There is a relatively small number of self-professed atheists, agnostics, and skeptics (a recent national “Atheist’s Convention” drew some 500, according to the news). More cautious thinkers prefer the terms “free-thinker” or “agnostic” and simply state, “I haven’t been able to find God,” and with Confucius may say, “We do not yet understand man; how then can we understand God? We do not yet understand this life; how then can we understand another?” Interestingly enough, this is precisely what at least three writers of the Judeo-Christian Scriptures also said.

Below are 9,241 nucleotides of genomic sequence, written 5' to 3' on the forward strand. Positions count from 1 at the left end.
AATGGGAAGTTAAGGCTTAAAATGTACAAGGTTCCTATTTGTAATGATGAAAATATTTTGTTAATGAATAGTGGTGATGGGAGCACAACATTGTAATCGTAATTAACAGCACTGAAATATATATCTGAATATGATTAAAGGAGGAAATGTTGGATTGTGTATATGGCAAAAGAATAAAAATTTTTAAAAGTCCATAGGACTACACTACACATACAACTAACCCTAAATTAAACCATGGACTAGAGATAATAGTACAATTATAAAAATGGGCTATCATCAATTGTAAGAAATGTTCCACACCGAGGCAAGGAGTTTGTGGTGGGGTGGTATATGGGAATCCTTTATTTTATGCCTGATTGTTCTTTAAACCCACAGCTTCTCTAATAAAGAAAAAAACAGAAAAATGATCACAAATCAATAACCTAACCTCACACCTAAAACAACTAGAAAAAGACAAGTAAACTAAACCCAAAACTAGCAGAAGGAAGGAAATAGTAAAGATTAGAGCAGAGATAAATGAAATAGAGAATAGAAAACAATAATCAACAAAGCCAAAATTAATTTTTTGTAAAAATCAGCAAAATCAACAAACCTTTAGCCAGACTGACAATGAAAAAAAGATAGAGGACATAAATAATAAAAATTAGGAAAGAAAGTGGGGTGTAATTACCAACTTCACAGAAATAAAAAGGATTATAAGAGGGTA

Isaiah, in the last portion of that book (55:8-9) quotes God as saying, “For my thoughts are not your thoughts, Nor are your ways My ways,” says the LORD. For as the heavens are higher than the earth, So are my ways higher than your ways, and My thoughts than your thoughts.” The writer of Psalm 139 states (in v. 6) “Such knowledge is too wonderful for me; It is high, I cannot attain it.” And Paul, in Romans 11:33, concludes an in-depth discussion of God’s character with the doxology, “Oh, the depth of the riches both of the wisdom and knowledge of God! How unsearchable are His judgments and His ways past finding out!” Evidently, these Bible writers believed that for man to search out God on his own was not to be expected and that God to be known must choose to reveal Himself.